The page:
Oenophiles Can Stop Climate Whining

Two years ago in the estimable City Journal I wrote a short article about the stupidity of the climatistas worrying about how the world’s premier wine regions would be ruined by You Know What. Among other observations, I argued:

Might a significantly warmer climate nonetheless make it too hot for grapes in some areas? Even if the climate models turn out to be generally correct (a bad bet at the moment), the models’ lack of local precision makes them useless for forecasting the wine industry’s prospects. Few agricultural enterprises are more dependent on local knowledge of microclimates and adaptation to changing consumer tastes. Even aside from soil composition, an east-facing hillside and a south-facing hillside in the same valley will yield entirely different results, depending on the varietal and the active management of the viticulturalist. No general-circulation climate model could predict what will happen on such a minute scale. Some hillside vineyards calculate harvesting so finely that they pick grapes from the upslope days ahead of the downslope on the same line of grapes, because the effects of daily temperature differences can be measured in real time in the grapes. In the Paso Robles area, whose preeminence in some varietals owes to the region’s having one of the world’s largest diurnal temperature swings, the impact of a generally warmer climate would be lost in the large year-to-year variability that has much more to do with the outcome than the average temperature. . .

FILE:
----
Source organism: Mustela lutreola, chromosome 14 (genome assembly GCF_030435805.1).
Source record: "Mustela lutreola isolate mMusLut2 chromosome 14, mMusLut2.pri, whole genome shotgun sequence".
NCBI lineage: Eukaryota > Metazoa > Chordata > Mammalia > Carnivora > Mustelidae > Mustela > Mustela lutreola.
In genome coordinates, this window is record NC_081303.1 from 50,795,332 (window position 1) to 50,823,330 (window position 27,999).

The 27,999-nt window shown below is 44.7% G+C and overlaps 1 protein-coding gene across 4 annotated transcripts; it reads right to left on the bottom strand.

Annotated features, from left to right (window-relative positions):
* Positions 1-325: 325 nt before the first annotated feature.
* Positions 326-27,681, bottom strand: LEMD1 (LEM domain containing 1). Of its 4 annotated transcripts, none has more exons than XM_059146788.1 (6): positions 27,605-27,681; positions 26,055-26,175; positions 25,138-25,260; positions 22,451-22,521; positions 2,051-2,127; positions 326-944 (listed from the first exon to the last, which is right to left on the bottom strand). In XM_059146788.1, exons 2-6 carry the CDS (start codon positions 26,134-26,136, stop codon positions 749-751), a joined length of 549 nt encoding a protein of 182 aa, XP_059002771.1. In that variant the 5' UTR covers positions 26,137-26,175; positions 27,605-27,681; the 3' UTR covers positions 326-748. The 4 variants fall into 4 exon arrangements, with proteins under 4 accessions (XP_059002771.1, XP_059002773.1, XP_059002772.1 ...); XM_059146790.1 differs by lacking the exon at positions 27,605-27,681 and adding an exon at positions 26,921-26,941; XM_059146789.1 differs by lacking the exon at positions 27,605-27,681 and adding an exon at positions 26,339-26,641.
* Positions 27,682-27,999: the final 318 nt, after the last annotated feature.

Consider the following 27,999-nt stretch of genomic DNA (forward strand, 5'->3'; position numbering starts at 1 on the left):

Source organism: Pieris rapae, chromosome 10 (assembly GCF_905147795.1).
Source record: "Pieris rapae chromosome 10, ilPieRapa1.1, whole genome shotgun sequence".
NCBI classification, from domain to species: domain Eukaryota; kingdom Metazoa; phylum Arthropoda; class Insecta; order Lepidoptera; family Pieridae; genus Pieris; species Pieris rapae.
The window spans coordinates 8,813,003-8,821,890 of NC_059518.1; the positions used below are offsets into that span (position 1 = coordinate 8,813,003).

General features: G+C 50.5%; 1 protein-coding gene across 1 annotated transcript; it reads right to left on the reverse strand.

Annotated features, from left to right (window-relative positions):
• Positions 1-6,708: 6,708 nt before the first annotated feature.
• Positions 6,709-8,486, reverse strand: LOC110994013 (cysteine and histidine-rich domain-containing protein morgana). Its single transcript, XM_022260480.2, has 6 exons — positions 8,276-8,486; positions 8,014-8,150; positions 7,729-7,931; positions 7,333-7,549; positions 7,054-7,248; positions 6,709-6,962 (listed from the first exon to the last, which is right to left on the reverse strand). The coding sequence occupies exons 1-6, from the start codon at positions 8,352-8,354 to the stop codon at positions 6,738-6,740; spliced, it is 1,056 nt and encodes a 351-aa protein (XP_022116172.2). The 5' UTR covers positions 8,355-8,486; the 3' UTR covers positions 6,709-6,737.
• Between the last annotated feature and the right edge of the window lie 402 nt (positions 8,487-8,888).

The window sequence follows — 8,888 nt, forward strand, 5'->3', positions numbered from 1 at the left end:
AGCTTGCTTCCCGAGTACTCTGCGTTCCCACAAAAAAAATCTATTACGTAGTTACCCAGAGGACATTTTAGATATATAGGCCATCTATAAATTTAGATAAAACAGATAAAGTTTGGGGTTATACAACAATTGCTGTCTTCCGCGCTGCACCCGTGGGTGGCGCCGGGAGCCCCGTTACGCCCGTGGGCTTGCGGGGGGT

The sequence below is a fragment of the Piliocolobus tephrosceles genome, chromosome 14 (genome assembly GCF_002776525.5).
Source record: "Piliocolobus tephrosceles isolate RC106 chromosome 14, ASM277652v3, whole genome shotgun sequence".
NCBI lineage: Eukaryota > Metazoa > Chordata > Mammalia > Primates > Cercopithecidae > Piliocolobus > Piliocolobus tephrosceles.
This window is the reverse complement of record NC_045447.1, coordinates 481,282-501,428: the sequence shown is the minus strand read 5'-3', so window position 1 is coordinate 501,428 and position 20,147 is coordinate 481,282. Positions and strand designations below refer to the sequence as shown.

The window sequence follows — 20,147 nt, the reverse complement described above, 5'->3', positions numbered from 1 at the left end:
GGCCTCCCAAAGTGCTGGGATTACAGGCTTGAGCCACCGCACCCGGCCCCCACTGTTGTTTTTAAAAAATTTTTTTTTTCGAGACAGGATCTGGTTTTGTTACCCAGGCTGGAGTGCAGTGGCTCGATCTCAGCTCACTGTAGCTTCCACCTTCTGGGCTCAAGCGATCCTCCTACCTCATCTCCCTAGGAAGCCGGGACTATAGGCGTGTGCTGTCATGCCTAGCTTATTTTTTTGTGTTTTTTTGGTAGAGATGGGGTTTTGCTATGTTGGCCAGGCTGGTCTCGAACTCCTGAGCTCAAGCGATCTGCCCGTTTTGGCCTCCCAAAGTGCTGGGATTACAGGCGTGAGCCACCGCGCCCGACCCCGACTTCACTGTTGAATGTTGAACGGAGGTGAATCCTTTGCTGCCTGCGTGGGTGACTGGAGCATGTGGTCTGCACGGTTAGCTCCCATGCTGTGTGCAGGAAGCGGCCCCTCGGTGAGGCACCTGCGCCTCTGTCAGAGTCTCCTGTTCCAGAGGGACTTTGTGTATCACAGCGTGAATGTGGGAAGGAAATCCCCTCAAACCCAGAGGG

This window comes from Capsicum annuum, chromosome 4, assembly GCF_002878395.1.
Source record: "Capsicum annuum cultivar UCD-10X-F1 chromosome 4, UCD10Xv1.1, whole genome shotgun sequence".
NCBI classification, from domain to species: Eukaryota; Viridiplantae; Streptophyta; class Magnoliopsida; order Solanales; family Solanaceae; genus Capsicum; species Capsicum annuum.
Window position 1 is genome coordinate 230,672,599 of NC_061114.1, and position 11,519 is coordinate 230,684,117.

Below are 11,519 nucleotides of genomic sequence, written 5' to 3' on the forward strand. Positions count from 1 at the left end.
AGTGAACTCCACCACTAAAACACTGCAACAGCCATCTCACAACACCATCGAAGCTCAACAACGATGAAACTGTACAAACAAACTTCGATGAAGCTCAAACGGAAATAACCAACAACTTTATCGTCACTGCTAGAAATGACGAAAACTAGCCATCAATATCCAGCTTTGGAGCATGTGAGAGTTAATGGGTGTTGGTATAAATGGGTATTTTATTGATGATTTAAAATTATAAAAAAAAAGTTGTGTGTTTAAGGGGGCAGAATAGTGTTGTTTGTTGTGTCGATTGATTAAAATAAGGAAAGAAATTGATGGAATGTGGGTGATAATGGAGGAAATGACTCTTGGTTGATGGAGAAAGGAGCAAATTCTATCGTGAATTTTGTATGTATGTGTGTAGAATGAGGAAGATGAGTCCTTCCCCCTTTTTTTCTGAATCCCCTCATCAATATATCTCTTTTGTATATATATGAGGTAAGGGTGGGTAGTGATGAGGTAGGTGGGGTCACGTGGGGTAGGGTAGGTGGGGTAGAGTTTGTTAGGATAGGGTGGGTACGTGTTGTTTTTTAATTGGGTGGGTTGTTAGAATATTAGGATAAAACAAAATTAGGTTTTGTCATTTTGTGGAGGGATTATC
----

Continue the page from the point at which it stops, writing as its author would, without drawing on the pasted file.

In sum, the real world of viticulture bears little relation to the published findings of scientists relying almost entirely on computer models.

Well whaddyaknow. Reuters reports this morning:

Winemakers will survive, international body says of climate change

By Sybille de La Hamaide and Pascale Denis

PARIS (Reuters) – Good news for wine drinkers – a leading international body says grape vines are a hardy little number and can survive climate change, at least over the medium term.

Earlier harvesting, changes in grape varieties and new wine-making processes have already helped counter the impact of the harsher weather hitting vineyards across the globe, the head of the International Organisation of Vine and Wine (OIV) says.

“Wine producers all over the world have adapted to the changes and the plant has a capacity of adjustment that you can find in no other plant,” OIV Director General Jean-Marie Aurand told Reuters in an interview.

In sum, good news for premium wine drinkers, bad news for climate whiners. Have some extra processed meats to celebrate.

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